Gosh, isn’t it appalling that rich people own the land in Britain? This of course having nothing at all to do with cultural history, where the first thing any man did on becoming rich was to buy some land. But, you know, there we go, those who would reform the world never do trouble themselves to find out how it came to be the way it is.[perfectpullquote align=”full” bordertop=”false” cite=”” link=”” color=”” class=”” size=””]Half of England is owned by less than 1% of the population[/perfectpullquote]
Gosh.[perfectpullquote align=”full” bordertop=”false” cite=”” link=”” color=”” class=”” size=””] Half of England is owned by less than 1% of its population, according to new data shared with the Guardian that seeks to penetrate the secrecy that has traditionally surrounded land ownership. The findings, described as “astonishingly unequal”, suggest that about 25,000 landowners – typically members of the aristocracy and corporations – have control of half of the country. [/perfectpullquote]
Oh, it’s not even true. Sure, a corporation is a legal person but that’s not really the point is it? The corporation is then owned by multiple – usually enough – people. So it’s not 25,000 people at all. How many millions of shareholders in the water utilities?[perfectpullquote align=”full” bordertop=”false” cite=”” link=”” color=”” class=”” size=””] Guy Shrubsole, author of the book in which the figures are revealed, Who Owns England?, argues that the findings show a picture that has not changed for centuries. “Most people remain unaware of quite how much land is owned by so few,” he writes, adding: “A few thousand dukes, baronets and country squires own far more land than all of middle England put together.” “Land ownership in England is astonishingly unequal, heavily concentrated in the hands of a tiny elite.” [/perfectpullquote]
Well, what we’d really like to know is how does that compare with other countries? Possibly even some regression analysis showing that such concentrated – or normal, or unusual, whatever – ownership patterns correlate with the general wealth of a society or perhaps its poverty. After all, we are pretty sure that no one owning the land, or the State as in Ethiopia, is correlated with poverty.[perfectpullquote align=”full” bordertop=”false” cite=”” link=”” color=”” class=”” size=””] Shrubsole estimates that “the aristocracy and gentry still own around 30% of England”. This may even be an underestimate, as the owners of 17% of England and Wales remain undeclared at the Land Registry. The most likely owners of this undeclared land are aristocrats, as many of their estates have remained in their families for centuries. As these estates have not been sold on the open market, their ownership does not need to be recorded at the Land Registry, the public body responsible for keeping a database of land and property in England and Wales. [/perfectpullquote]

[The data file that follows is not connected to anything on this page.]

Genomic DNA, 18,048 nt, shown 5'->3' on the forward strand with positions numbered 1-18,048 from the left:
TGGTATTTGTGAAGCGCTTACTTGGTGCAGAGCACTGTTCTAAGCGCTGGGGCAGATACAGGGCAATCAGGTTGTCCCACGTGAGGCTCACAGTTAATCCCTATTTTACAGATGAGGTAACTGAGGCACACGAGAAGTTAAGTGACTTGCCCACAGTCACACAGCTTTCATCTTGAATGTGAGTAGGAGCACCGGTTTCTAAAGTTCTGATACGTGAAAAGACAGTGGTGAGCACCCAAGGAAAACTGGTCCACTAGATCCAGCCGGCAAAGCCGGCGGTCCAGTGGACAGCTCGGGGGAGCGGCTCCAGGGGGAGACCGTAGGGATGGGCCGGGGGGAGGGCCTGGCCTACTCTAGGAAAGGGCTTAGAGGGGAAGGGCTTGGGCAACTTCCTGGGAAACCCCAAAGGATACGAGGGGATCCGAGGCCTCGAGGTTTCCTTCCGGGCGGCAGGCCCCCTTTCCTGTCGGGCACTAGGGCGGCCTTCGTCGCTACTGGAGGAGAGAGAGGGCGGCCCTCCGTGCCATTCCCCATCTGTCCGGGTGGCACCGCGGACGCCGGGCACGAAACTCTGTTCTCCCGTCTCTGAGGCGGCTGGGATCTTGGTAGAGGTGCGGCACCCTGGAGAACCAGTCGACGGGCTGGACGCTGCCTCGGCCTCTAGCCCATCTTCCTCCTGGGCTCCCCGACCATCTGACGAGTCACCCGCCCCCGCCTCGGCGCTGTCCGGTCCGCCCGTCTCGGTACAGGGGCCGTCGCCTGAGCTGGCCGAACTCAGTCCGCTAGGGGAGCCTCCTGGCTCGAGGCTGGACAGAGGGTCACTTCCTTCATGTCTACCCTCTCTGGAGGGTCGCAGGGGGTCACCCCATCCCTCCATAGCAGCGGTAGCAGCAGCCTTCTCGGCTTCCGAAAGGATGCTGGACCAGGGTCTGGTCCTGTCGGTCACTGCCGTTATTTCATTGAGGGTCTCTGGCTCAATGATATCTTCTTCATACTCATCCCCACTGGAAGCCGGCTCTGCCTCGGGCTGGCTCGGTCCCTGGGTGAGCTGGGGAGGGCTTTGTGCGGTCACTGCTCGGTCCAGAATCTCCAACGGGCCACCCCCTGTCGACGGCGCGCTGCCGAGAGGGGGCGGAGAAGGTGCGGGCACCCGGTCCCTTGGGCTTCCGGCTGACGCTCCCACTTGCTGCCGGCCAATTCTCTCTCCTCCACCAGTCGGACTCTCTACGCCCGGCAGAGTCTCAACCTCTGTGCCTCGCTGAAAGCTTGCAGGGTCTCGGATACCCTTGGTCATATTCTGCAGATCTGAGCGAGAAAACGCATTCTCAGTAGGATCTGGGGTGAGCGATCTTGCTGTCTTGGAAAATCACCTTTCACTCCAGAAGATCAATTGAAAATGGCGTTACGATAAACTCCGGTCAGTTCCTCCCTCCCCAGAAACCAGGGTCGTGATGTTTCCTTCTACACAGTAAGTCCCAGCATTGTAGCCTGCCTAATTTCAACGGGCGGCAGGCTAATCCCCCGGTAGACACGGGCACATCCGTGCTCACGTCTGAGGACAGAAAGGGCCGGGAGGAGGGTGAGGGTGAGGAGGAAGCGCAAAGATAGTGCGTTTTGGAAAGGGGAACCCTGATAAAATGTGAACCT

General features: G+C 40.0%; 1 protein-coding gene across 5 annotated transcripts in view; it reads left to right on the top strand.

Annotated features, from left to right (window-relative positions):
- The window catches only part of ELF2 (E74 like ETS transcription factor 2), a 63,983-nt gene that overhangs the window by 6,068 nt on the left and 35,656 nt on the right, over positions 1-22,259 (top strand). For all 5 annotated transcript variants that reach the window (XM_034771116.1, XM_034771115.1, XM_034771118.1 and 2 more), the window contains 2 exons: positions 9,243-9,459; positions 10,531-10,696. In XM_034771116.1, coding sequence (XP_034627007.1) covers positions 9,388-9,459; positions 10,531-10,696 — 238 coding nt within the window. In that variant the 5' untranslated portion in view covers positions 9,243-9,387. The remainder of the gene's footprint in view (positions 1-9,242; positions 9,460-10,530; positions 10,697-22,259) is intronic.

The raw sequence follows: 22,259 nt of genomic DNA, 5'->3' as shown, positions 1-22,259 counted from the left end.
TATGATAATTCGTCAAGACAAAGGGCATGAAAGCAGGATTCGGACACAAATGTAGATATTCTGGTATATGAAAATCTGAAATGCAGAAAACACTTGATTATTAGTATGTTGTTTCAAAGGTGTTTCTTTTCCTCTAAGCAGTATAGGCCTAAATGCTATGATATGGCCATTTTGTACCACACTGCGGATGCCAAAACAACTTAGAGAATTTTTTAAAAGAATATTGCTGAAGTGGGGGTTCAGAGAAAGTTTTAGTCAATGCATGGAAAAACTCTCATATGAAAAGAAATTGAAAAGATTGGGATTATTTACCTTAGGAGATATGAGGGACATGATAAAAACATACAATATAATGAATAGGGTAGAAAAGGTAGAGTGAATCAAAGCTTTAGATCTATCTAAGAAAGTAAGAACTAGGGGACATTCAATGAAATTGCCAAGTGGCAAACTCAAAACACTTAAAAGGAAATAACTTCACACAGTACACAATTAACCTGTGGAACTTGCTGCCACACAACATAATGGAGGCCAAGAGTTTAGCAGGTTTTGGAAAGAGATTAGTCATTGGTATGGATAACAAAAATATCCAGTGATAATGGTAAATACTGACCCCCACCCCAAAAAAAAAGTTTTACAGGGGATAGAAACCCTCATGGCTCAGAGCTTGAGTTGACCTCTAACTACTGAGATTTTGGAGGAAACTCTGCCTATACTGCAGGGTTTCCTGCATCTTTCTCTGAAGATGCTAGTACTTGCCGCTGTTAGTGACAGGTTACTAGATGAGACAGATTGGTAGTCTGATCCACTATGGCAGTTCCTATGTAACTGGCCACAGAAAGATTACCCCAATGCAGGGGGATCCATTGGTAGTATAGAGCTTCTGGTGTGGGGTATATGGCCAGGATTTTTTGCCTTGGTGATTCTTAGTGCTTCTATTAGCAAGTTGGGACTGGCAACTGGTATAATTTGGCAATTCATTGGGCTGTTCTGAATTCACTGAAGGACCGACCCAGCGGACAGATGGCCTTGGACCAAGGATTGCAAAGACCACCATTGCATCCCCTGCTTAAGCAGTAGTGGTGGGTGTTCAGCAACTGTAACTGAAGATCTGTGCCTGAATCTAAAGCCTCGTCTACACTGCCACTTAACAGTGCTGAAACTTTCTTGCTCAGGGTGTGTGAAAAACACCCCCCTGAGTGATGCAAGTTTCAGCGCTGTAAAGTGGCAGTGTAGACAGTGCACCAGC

However, we do need to point out that this needn’t be a problem. If the Duke of Buccleuch owns 200,000 acres of Border moorland at 50 pence an acre who the hell cares? Bugger all that can be done with that land anyway which is why some
porridge wog Scot owns it.
Now it was true that those aristocratic land holdings were a source of great and concentrated power in our past. And there was indeed a good argument to do something about it. Which we did – we changed the price of it. How did we do that? We adopted free trade in food.
That was the abolition of the Corn Laws of course. Instead of restrictions upon wheat (which we called corn back then) imports, restrictions which just bid up the rent on land which wheat could be grown on, we went and used cheap land elsewhere to feed the workers their daily bread. Straight David Ricardo that this would happen too. That freedom of import also meant that when the American prairies opened up in the 1870s – really the transatlantic steamship that allowed it – and then the Ukraine in the 1890s – the railway there – the price of agricultural land in England slumped and then slumped again.
The aristocratic rural estates became interesting sums of money – sure and wouldn’t we all like one – rather than the essence of concentrated economic power that they had been. This is why the National Trust of course. Those fields around the grand house no longer produced enough income to support and maintain the grand house. A thousand or two acres now has trouble supporting a farmhouse let alone 5 acres of roof.
By the way, that really is a proof perfect that the abolition of the Corn Laws worked, that existence of the National Trust.
That is, we’ve already solved the problem of concentrated land holding. Not by confiscating the stuff but just by allowing free trade to change the price of it. We’re done that is, no more is needed.